Enigma of Brady in the Postseason

No one can argue with the high level of performance by Tom Brady given his body of work over the course of his career.  The biggest statistic of all is 3 rings in 4 appearances.  Based on his winning record and passing statistics in the regular season, he should be considered one of the top 3 quarterbacks in the NFL.

Through 2004 in the postseason Brady was impressive both in the regular season and postseason, consistently posting 100+ passer rating numbers with a high TD to interception ratio.  But let’s look at his numbers from 2005 to the present in the postseason:

Brady’s statistics since 2005:

                TD/INT             Rating             Yards/Attempt          Fumbles

2005          4/2                 92.2              8.6                         2

2006          5/4                 76.5              6.1                         2

SD             2/3                 57.6               5.6                         1

Ind            1/1                 79.5               6.8                         1

2007          6/3                 96                6.8                         1

SD             2/3                 66.4               6.3                         0

NYG           1/0                 82.5               5.5                         1

2009          2/3                 49.1              5                            1

2010          2/1                 89                 6.6                         1

2011          6/3                 105.8            8.6                          0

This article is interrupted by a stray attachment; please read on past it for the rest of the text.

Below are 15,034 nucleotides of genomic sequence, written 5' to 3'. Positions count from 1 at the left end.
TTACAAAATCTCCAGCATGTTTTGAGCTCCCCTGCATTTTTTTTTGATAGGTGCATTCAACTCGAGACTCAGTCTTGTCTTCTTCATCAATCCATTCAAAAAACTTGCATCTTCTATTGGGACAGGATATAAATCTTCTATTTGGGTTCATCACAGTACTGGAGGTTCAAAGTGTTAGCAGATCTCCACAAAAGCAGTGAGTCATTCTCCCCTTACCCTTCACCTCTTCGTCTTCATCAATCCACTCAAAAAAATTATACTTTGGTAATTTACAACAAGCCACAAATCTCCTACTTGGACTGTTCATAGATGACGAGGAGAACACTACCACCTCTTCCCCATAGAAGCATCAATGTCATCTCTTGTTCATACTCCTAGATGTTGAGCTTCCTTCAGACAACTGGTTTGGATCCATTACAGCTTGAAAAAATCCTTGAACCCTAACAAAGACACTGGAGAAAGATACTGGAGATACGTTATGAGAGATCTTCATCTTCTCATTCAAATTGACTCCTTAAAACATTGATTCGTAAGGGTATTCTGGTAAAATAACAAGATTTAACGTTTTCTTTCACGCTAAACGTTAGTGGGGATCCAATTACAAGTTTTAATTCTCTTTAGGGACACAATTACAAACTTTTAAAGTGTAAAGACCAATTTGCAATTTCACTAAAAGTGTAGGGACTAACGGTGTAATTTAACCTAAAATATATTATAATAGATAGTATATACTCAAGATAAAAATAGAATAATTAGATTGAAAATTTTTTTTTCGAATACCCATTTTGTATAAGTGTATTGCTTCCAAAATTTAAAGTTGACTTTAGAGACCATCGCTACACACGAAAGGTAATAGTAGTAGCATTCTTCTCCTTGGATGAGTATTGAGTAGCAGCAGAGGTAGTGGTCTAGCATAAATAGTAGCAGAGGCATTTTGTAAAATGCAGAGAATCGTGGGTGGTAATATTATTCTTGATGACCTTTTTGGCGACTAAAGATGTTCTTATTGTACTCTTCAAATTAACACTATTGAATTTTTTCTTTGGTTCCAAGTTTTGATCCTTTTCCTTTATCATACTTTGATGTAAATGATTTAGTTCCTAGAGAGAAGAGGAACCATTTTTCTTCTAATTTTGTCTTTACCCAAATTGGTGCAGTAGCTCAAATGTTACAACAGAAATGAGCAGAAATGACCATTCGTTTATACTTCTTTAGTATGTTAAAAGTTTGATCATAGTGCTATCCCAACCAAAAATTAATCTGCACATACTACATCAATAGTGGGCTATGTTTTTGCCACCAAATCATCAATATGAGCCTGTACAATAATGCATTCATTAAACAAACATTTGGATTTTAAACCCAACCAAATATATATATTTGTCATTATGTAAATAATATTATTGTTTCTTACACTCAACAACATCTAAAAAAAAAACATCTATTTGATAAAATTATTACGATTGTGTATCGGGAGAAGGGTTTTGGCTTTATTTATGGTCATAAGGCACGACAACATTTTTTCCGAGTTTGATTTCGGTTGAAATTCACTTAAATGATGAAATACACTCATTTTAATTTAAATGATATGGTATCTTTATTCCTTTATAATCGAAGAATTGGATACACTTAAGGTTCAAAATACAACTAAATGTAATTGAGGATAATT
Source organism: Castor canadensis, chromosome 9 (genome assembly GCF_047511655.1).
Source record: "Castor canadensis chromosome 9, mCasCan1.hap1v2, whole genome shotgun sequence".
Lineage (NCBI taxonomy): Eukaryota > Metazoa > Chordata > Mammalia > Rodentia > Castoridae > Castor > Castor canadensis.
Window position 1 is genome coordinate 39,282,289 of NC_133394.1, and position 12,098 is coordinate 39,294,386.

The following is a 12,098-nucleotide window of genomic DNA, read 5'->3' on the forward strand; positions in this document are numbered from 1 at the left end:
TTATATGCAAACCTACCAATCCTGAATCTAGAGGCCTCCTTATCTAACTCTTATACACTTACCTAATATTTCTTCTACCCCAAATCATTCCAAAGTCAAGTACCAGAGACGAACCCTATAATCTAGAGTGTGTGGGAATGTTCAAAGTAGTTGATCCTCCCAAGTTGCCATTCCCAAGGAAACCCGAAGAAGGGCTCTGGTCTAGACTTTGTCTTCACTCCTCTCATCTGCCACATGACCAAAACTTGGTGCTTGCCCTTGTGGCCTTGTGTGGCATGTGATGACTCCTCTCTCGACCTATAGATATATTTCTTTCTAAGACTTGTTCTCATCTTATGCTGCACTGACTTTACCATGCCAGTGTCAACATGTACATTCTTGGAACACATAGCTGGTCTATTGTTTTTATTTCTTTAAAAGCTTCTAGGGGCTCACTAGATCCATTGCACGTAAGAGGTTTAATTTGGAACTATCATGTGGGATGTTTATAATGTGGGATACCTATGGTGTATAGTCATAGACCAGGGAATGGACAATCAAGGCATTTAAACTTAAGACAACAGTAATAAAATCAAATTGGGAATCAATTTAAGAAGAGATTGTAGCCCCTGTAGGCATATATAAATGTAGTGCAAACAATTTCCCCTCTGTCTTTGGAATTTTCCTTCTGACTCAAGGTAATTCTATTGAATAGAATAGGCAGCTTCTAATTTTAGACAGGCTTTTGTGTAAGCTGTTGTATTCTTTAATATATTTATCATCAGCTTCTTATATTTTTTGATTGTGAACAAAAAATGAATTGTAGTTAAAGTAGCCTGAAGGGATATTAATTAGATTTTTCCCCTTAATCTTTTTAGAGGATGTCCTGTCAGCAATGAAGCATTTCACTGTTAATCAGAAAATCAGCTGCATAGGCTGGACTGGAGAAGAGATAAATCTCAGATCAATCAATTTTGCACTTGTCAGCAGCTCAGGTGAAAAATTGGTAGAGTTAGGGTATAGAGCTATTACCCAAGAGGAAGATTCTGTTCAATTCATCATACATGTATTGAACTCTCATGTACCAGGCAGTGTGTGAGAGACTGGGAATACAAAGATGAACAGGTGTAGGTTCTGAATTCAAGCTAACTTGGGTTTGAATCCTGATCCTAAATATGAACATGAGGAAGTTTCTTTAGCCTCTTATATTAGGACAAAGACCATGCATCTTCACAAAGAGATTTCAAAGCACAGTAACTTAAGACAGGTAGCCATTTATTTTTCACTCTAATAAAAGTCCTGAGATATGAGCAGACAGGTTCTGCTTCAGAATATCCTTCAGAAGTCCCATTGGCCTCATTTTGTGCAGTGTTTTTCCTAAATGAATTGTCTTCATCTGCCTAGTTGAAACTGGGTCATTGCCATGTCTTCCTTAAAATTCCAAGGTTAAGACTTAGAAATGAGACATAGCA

BAL            0/2                 57.5               6.6                          0

 

These are not intimidating or top-level numbers when you consider that an average quarterback over a season has a rating of 82-85.  Even in 2007, when he had an average rating of 96, in the postseason he had some very average performances, especially versus San Diego.

Brady is no longer known for his mobility. It’s no secret that you limit his effectiveness by moving him out of the pocket.  The Giants certainly showed that in XLII and again in week 9 when he had lowest rating of the regular season (75, to coincide with 2 interceptions and a fumble).  Tuck summed up the defense’s effectiveness in week 9, where Brady clearly was not as sharp as his usual self:

“I think it starts with hitting him, even when you don’t actually get sacks, just keeping people around him so he can’t step up,” Giants defensive end Justin Tuck said Monday. “I think he gets a little frustrated when he has to go to his second or third receivers. You can kind of confuse him sometimes with our coverage. I think there are a lot of things that can get him rattled, but it just seems like not too many people are able to do that.”

In addition, Cimini of ESPNNewYork wrote, “In the early 2000 years, they had a pretty good defense,” said an opposing personnel executive, speaking on the condition of anonymity. “They had a very well-balanced team, but the defense got old. Now it’s all on Brady. There’s a lot of pressure on him and sometimes it gets to him.”

This isn’t to conclude that we should expect Brady to perform at below average level or even that Eli has surpassed Brady.  But you have to believe that Brady must be feeling the pressure of his post-season performances that are well below what he produces in the regular season.  His comments after Baltimore may be an indication of that pressure.

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